In Almodovar's only film adaptation, so far, the director translates Ruth Rendell's dramatic crime novel into a suspenseful drama that has the makings of a classic suspense film but set it in both 1970 Franco-era Spain and contemporary, modern post-Franco Spain. What the film is about thematically is guilt, a man who feels guilty for paralyzing a good man despite being in love with that man's wife. Another man guilty for his own sins that might've caused him to be paralyzed. A woman guilty for putting a man in jail and another man becoming paralyzed. What Almodovar and his co-screenwriters create is a study of guilt and five people that are involved in the incident.

While Almodovar's approach to the adaptation is definitely unique and takes him to newer, dramatic territory that would follow through the films that he would make after Carne Tremula. Not everything in the adaptation is perfect, which is often expected. Probably because of the character of Clara, who isn't as developed as the four other main characters. Though what she reveals for the film's plot to advance is important, her character is essentially a loopy woman who has an affair with Victor and trying to get out of her relationship with Sancho. The rest of the characters go through their own struggles as they deal with their own guilt and demons as Almodovar carefully explores what the characters are feeling and such.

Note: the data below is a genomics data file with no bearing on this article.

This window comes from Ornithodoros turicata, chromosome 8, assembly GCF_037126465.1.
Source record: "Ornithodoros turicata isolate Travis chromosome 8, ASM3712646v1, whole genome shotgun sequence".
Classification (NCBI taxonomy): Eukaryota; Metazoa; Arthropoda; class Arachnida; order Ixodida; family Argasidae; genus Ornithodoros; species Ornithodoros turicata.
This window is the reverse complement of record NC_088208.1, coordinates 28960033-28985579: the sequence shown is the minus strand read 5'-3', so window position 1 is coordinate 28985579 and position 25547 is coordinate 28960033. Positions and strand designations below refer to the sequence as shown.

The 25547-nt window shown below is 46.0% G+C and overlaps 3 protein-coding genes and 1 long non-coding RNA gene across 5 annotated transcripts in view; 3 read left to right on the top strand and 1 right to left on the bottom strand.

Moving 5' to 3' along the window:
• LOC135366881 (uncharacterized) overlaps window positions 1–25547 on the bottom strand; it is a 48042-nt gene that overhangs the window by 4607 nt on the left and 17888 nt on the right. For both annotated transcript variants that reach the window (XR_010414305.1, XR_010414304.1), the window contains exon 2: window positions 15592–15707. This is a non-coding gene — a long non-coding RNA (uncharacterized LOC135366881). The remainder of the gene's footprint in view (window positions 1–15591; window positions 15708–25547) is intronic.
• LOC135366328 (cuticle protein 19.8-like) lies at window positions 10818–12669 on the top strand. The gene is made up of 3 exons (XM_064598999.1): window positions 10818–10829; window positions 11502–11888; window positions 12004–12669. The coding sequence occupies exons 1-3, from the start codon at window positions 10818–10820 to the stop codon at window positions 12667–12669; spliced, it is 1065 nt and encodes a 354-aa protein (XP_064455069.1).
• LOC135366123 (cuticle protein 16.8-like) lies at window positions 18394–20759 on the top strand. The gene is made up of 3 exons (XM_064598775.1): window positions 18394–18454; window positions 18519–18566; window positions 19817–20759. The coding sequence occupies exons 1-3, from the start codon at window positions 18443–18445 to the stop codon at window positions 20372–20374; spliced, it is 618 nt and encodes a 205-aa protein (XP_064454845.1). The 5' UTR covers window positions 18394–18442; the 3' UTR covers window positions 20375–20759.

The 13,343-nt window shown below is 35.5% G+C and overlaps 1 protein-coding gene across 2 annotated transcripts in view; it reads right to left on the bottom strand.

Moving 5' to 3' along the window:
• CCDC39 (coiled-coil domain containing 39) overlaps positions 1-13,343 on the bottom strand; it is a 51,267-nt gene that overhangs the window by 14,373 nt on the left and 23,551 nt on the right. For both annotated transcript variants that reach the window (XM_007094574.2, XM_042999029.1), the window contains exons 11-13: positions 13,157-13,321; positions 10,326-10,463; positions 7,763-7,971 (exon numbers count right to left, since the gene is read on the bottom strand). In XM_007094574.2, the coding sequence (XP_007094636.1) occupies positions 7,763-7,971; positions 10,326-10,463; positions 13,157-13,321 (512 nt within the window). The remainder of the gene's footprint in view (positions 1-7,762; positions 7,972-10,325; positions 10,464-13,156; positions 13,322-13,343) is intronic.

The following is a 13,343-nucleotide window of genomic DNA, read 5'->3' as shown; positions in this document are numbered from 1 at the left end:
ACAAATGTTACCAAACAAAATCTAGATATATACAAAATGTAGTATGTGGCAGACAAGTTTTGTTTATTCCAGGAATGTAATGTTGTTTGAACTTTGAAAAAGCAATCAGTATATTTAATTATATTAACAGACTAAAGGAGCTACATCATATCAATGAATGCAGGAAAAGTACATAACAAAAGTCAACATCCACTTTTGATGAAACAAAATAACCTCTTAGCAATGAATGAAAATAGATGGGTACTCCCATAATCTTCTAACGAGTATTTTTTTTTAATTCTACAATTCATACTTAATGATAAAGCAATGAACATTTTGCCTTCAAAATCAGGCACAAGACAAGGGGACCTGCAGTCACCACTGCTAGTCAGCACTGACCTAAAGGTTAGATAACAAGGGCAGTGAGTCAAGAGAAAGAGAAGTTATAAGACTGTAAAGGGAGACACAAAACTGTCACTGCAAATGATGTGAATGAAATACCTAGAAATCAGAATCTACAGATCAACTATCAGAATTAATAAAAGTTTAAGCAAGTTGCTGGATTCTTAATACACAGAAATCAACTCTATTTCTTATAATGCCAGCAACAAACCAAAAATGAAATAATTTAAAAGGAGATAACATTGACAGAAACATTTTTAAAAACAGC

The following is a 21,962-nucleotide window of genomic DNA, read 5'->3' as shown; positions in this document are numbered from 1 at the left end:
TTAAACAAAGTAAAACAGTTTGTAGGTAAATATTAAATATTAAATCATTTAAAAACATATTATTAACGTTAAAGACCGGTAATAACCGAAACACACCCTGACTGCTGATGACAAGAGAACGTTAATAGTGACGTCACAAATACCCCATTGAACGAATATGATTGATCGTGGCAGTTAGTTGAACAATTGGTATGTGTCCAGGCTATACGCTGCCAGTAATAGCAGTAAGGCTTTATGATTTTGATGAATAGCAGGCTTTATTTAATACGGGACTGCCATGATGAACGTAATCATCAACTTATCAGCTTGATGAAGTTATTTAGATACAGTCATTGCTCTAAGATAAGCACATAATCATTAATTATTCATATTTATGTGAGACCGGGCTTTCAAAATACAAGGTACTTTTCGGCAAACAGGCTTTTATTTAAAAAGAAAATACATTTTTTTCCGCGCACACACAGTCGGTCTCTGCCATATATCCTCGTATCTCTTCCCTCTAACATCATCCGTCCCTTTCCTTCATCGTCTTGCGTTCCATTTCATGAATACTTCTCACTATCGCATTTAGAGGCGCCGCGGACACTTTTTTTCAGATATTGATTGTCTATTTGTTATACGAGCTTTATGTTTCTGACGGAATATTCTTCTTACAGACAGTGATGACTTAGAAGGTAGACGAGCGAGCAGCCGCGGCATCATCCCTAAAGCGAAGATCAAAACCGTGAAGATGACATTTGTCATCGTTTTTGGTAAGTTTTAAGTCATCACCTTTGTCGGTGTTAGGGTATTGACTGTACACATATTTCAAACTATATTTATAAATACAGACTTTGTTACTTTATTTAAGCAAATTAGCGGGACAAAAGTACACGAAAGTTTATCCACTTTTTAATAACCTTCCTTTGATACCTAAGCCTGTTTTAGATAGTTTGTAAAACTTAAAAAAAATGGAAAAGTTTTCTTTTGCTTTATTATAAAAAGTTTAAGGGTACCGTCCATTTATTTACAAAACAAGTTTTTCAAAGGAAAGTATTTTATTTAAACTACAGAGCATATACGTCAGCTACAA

Almodovar's direction is taken to new heights with interesting compositions and shots of Madrid. Almodovar also creates stylized shots and approach to things such as sex scenes and confrontation to newer yet restrained territory. Though Almodovar admits to not being a technical director, the scenes he stages and creates are filled with traditional drama as the approach is more restrained than his earlier work. There's times that shots are slanted to create a mood while a very hot sex scene is done with slow motion and interesting compositions to show the passion between two characters. The result is that Almodovar is becoming not just a becoming director at this point, he becomes more confident and knows what his audience can expect and unexpect. What Carne Tremula does for him is take the transition he had previously in La Flor de mi Secreto from extravagant films to dramatic territory more smoothly where he would explore universal themes that would give him international prestige.